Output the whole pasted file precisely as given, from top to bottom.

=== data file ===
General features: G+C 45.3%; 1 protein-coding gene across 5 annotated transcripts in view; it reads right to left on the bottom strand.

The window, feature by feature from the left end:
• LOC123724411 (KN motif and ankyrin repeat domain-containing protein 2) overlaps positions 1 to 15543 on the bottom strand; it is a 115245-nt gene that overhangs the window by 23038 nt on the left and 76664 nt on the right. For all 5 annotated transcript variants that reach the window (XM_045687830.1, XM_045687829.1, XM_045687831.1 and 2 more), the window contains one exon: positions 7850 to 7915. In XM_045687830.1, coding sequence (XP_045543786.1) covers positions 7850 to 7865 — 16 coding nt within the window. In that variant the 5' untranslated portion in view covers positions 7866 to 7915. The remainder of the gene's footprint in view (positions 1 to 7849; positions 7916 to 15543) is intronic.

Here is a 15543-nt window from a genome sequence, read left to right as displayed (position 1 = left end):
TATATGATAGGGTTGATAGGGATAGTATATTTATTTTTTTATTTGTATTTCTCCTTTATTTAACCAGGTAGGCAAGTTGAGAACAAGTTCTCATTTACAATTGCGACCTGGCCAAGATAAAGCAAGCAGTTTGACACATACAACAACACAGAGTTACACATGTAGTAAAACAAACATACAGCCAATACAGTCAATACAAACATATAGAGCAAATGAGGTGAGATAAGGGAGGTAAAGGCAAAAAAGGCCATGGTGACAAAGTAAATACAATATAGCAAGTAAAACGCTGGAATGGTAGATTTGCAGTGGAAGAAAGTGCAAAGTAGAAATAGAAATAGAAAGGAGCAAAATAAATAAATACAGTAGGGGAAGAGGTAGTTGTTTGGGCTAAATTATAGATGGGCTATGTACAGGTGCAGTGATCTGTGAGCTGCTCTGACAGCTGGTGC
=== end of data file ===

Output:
General features: G+C 45.3%; 1 protein-coding gene across 5 annotated transcripts in view; it reads right to left on the bottom strand.

The window, feature by feature from the left end:
• LOC123724411 (KN motif and ankyrin repeat domain-containing protein 2) overlaps positions 1 to 15543 on the bottom strand; it is a 115245-nt gene that overhangs the window by 23038 nt on the left and 76664 nt on the right. For all 5 annotated transcript variants that reach the window (XM_045687830.1, XM_045687829.1, XM_045687831.1 and 2 more), the window contains one exon: positions 7850 to 7915. In XM_045687830.1, coding sequence (XP_045543786.1) covers positions 7850 to 7865 — 16 coding nt within the window. In that variant the 5' untranslated portion in view covers positions 7866 to 7915. The remainder of the gene's footprint in view (positions 1 to 7849; positions 7916 to 15543) is intronic.

Here is a 15543-nt window from a genome sequence, read left to right as displayed (position 1 = left end):
TATATGATAGGGTTGATAGGGATAGTATATTTATTTTTTTATTTGTATTTCTCCTTTATTTAACCAGGTAGGCAAGTTGAGAACAAGTTCTCATTTACAATTGCGACCTGGCCAAGATAAAGCAAGCAGTTTGACACATACAACAACACAGAGTTACACATGTAGTAAAACAAACATACAGCCAATACAGTCAATACAAACATATAGAGCAAATGAGGTGAGATAAGGGAGGTAAAGGCAAAAAAGGCCATGGTGACAAAGTAAATACAATATAGCAAGTAAAACGCTGGAATGGTAGATTTGCAGTGGAAGAAAGTGCAAAGTAGAAATAGAAATAGAAAGGAGCAAAATAAATAAATACAGTAGGGGAAGAGGTAGTTGTTTGGGCTAAATTATAGATGGGCTATGTACAGGTGCAGTGATCTGTGAGCTGCTCTGACAGCTGGTGC